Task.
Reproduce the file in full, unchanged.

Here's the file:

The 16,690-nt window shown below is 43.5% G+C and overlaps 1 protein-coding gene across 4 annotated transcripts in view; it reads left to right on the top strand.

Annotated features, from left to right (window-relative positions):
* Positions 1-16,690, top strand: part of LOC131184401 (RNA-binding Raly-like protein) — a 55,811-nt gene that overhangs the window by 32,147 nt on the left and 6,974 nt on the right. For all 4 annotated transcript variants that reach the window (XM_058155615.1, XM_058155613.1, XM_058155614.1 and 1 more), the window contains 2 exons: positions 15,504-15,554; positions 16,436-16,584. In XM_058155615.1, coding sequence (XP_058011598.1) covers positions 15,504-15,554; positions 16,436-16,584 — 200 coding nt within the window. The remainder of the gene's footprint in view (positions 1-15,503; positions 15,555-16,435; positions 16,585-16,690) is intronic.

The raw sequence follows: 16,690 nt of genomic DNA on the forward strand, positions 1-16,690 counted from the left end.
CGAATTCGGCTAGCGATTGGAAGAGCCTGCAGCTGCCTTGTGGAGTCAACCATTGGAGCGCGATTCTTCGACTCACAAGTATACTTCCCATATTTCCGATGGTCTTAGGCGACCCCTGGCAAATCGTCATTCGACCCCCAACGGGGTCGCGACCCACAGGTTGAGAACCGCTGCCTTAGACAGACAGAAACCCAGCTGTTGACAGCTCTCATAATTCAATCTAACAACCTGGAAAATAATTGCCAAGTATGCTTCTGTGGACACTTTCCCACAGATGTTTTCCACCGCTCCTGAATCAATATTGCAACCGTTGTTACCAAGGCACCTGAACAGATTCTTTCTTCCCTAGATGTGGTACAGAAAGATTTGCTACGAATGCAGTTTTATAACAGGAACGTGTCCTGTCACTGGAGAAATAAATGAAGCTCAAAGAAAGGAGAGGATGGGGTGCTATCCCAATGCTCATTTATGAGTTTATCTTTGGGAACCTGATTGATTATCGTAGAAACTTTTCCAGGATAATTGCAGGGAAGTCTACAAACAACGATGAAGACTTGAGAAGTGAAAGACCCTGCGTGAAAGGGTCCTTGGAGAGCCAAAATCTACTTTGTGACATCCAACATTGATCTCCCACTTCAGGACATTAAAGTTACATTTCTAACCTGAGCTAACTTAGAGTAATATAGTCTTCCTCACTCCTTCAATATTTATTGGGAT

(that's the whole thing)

The 16,690-nt window shown below is 43.5% G+C and overlaps 1 protein-coding gene across 4 annotated transcripts in view; it reads left to right on the top strand.

Annotated features, from left to right (window-relative positions):
* Positions 1-16,690, top strand: part of LOC131184401 (RNA-binding Raly-like protein) — a 55,811-nt gene that overhangs the window by 32,147 nt on the left and 6,974 nt on the right. For all 4 annotated transcript variants that reach the window (XM_058155615.1, XM_058155613.1, XM_058155614.1 and 1 more), the window contains 2 exons: positions 15,504-15,554; positions 16,436-16,584. In XM_058155615.1, coding sequence (XP_058011598.1) covers positions 15,504-15,554; positions 16,436-16,584 — 200 coding nt within the window. The remainder of the gene's footprint in view (positions 1-15,503; positions 15,555-16,435; positions 16,585-16,690) is intronic.

The raw sequence follows: 16,690 nt of genomic DNA on the forward strand, positions 1-16,690 counted from the left end.
CGAATTCGGCTAGCGATTGGAAGAGCCTGCAGCTGCCTTGTGGAGTCAACCATTGGAGCGCGATTCTTCGACTCACAAGTATACTTCCCATATTTCCGATGGTCTTAGGCGACCCCTGGCAAATCGTCATTCGACCCCCAACGGGGTCGCGACCCACAGGTTGAGAACCGCTGCCTTAGACAGACAGAAACCCAGCTGTTGACAGCTCTCATAATTCAATCTAACAACCTGGAAAATAATTGCCAAGTATGCTTCTGTGGACACTTTCCCACAGATGTTTTCCACCGCTCCTGAATCAATATTGCAACCGTTGTTACCAAGGCACCTGAACAGATTCTTTCTTCCCTAGATGTGGTACAGAAAGATTTGCTACGAATGCAGTTTTATAACAGGAACGTGTCCTGTCACTGGAGAAATAAATGAAGCTCAAAGAAAGGAGAGGATGGGGTGCTATCCCAATGCTCATTTATGAGTTTATCTTTGGGAACCTGATTGATTATCGTAGAAACTTTTCCAGGATAATTGCAGGGAAGTCTACAAACAACGATGAAGACTTGAGAAGTGAAAGACCCTGCGTGAAAGGGTCCTTGGAGAGCCAAAATCTACTTTGTGACATCCAACATTGATCTCCCACTTCAGGACATTAAAGTTACATTTCTAACCTGAGCTAACTTAGAGTAATATAGTCTTCCTCACTCCTTCAATATTTATTGGGAT